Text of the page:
The mucociliary epithelium plays a key role in both normal and pathological airway biology, as it provides the first line of defense against inhaled agents. Defects in the structure or function of multiciliated cells (MCCs) in the mucociliary epithelium contribute to the progression of both genetic and acquired airway diseases. Here, we will study the molecular mechanisms controlling development and function of MCCs. 1) Our previous work demonstrated an essential role for the RFX2 transcription in motile ciliogenesis, and here we combine a novel model system, in vivo imaging, and a high-content screen for protein localization to ask how Rfx2 target genes govern actin assembly that in turn is crucial for ciliogenesis. 2) Our previous work has also generated a deeper appreciation of the complexity of molecular heterogeneity along the length of motile cilia. We will define the molecular hierarchy by which this heterogeneity is established and we link these mechanisms to cilia beating. 3) Dynein arms are complex multi-protein machines that drive ciliary beating and our protein localization screen suggests that the assembly process is compartmentalized in a novel, MCC-specific organelle. We will explore the molecular and cell biological mechanism underlying this novel organelle's function. By rapidly determining the functions of several new genes involved in distinct processes in mucociliary epithelial development, the Aims in this proposal will provide critical new depth to our understanding of these essential tissues. Moreover, by linking these such disparate aspects of mucociliary epithelial biology, the experiments here will add crucial new breadth to our understanding as well. Impact: Experiments proposed here will lead to a more detailed understanding of the cell biology and genetics of mucociliary epithelia. The results will aid in the development of regenerative therapies aimed at repairing or restoring damaged tissue and improving mucus clearance in patients with airway disease.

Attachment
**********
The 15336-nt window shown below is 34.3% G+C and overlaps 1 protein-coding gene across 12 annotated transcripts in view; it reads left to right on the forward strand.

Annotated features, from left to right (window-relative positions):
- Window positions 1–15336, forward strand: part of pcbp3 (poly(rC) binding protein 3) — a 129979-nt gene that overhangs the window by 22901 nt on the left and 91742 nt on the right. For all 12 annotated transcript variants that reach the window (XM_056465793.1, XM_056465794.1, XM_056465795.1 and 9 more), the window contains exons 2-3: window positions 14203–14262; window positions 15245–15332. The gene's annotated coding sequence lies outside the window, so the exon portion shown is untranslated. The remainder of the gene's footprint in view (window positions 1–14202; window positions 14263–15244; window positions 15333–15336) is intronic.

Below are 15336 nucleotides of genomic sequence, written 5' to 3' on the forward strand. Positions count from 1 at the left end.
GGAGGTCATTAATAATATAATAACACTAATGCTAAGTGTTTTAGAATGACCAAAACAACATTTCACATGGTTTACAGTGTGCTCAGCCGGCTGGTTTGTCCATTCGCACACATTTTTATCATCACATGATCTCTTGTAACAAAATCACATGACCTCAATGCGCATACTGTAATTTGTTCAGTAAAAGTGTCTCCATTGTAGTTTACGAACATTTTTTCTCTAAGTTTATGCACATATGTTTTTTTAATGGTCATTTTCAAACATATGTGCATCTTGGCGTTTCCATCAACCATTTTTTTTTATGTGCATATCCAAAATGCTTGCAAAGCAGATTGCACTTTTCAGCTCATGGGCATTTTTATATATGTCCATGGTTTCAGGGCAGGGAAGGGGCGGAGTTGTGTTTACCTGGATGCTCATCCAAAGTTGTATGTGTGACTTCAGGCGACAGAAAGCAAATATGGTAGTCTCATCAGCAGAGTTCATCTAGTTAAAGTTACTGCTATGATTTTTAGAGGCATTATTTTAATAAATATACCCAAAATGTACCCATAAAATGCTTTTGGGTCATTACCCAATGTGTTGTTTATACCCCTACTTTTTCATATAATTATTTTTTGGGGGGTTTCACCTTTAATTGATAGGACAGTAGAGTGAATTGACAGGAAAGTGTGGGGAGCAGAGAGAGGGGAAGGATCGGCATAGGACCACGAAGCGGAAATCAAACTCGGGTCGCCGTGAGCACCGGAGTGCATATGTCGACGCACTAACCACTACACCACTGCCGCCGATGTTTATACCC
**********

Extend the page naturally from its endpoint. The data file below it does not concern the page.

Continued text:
Motile cilia are small cellular projections that drive the movement of protective mucus in the airways, an essential element of healthy lung physiology. This proposal will explore the molecular and cell biology of motile cilia, thereby shedding light on the etiology of both genetic and acquired lung diseases.
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